Jewish History: Israel
A leading spy for the Nili ring during World War I, Sarah Aaronsohn fought to free Palestine from Turkish rule and withstood torture for her ideals; she committed suicide after arrest by Turkish authorities and was later described as a Jewish Joan of Arc. The semi-military role Sarah carved for herself, her activity, and her voluntary death made her an icon and a model of a new “Hebrew” femininity.
Orit Adato has held many roles throughout her career in security, from head of the Israeli Women’s Corps to Commissioner of the Israel Prison Service. After twenty-eight years of work in security, twenty-four of which were in the IDF, Adato retired with the rank of lieutenant general and founded her own international consultancy firm on security.
Chava Alberstein is a singer-songwriter who by the end of 2020 had recorded over 60 albums (including eight albums in Yiddish but not including singles and song collections), more than any other Israeli singer. Alberstein has toured globally and is considered one of the most important female performers of Hebrew music, Yiddish folk songs, and children’s songs.
Ruth Aliav-Klüger was the only woman among the early members of Mosad le-Aliyah Bet, the “illegal” immigration branch of the underground paramilitary organization Haganah that smuggled Jews out of Europe and into Palestine during World War II.
Shulamit Aloni, Member of the Knesset and Minister, was an important champion of human rights, civil rights, religious freedom, and the Palestinian right to self-determination. As founder and head of the Ratz and then Meretz party, she spearheaded progressive politics in Israel both on the formal level and in civil society for over half a century.
From her upbringing in a traditional Iraqi family to her work in the Knesset and as Israeli Minister of Health, Shoshana Arbeli-Almozlino’s life spanned countries, careers, and experiences. She will be remembered as an active member of Knesset who fought for the rights of the working class and for the equal status of women in Israeli law.
Israeli women artists, second generation descendants of Holocaust survivors, have expressed in their art the grim atmosphere of absence, emptiness, and loss they absorbed. Their individual responses to the Holocaust differ in intensity and power.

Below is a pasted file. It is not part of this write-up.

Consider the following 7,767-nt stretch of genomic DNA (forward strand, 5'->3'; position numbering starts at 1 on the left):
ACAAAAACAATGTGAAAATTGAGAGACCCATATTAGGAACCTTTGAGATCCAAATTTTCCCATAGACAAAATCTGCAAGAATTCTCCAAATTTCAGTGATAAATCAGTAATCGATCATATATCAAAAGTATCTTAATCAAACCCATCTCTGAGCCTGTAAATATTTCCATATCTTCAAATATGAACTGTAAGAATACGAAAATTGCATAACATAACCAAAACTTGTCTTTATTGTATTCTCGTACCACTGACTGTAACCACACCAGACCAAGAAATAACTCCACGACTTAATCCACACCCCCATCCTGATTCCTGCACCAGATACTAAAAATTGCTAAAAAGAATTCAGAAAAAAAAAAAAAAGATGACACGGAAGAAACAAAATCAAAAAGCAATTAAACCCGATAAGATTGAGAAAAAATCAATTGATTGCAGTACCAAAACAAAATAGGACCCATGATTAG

The inclusion of feminism in Israeli art was seen as irrelevant in the 1970s, when Israel was seen as a state of gender equality. But in the following decades, amid vast changes in Israeli society, women worked hard to make themselves seen and have their stories told in the wider world of Israeli art.
While women are often excluded from the historical narrative of Israeli art-making, women artists made significant contributions to the canon of Israeli art throughout the twentieth century. Depicting landscapes, creating ceramics, and painting beautiful portraits, many female artists made significant contributions to the development of the Bezalel Art school and Israeli modern art. In 1952, the artistic Group of Ten was founded, to use a modern language in order to express the Israeli experience and landscape.
Miriam Baratz was a founding member of Deganyah Aleph, the first socialist Zionist farming commune in pre-state Israel. She advocated for communal childcare and education, and for a cooperative and egalitarian economic structure. The gender paradigm she helped establish at Deganyah set a precedent of egalitarianism for the entire kibbutz movement.
Israeli author Batya Gur is best known for her mystery novels centering on the investigations of detective Michael Ohayon. Her work brought literary complexity to the Hebrew mystery novel.
Zoya Cherkassky (b. 1976 in Kyiv, Ukraine) is a prominent Israeli artist. She works in a range of media and styles, synthesizing traditional painting techniques with vernacular tools and moving freely between allusions to the European canon and contemporary art. Her work is marked by humor, irony, and satire and at times has been controversial.
Children’s literature in the United States would not be the same without Jewish women. From Sydney Taylor to Judy Blume to Lesléa Newman, Jewish women have written books read by millions of children and teenagers in the U.S. for more than a century.
For many centuries, Cochin Jewish women have sung Jewish songs, both in Hebrew and in the Malayalam language of Kerala, their ancient homeland on the tropical southwest coast of India. Kerala Jews are unusual among halakhically observant communities in the complex intertwining of female and male knowledge and performance throughout their musical repertoire.
A perennial firebrand of the Israeli Right, Geulah Cohen was a major fixture in Israeli politics from the pre-state era through to the twenty-first century. She was a Lehi-affiliated member of the Jewish Underground in British Mandatory Palestine, served in five Knessets from 1974 to 1992, and was one of the first prominent female Israeli politicians of Mizrahi origin.
Veronika Wolf Cohen has shaped Israeli minds in two very different ways, by developing national music curricula and by leading innovative Israeli-Palestinian dialogue groups.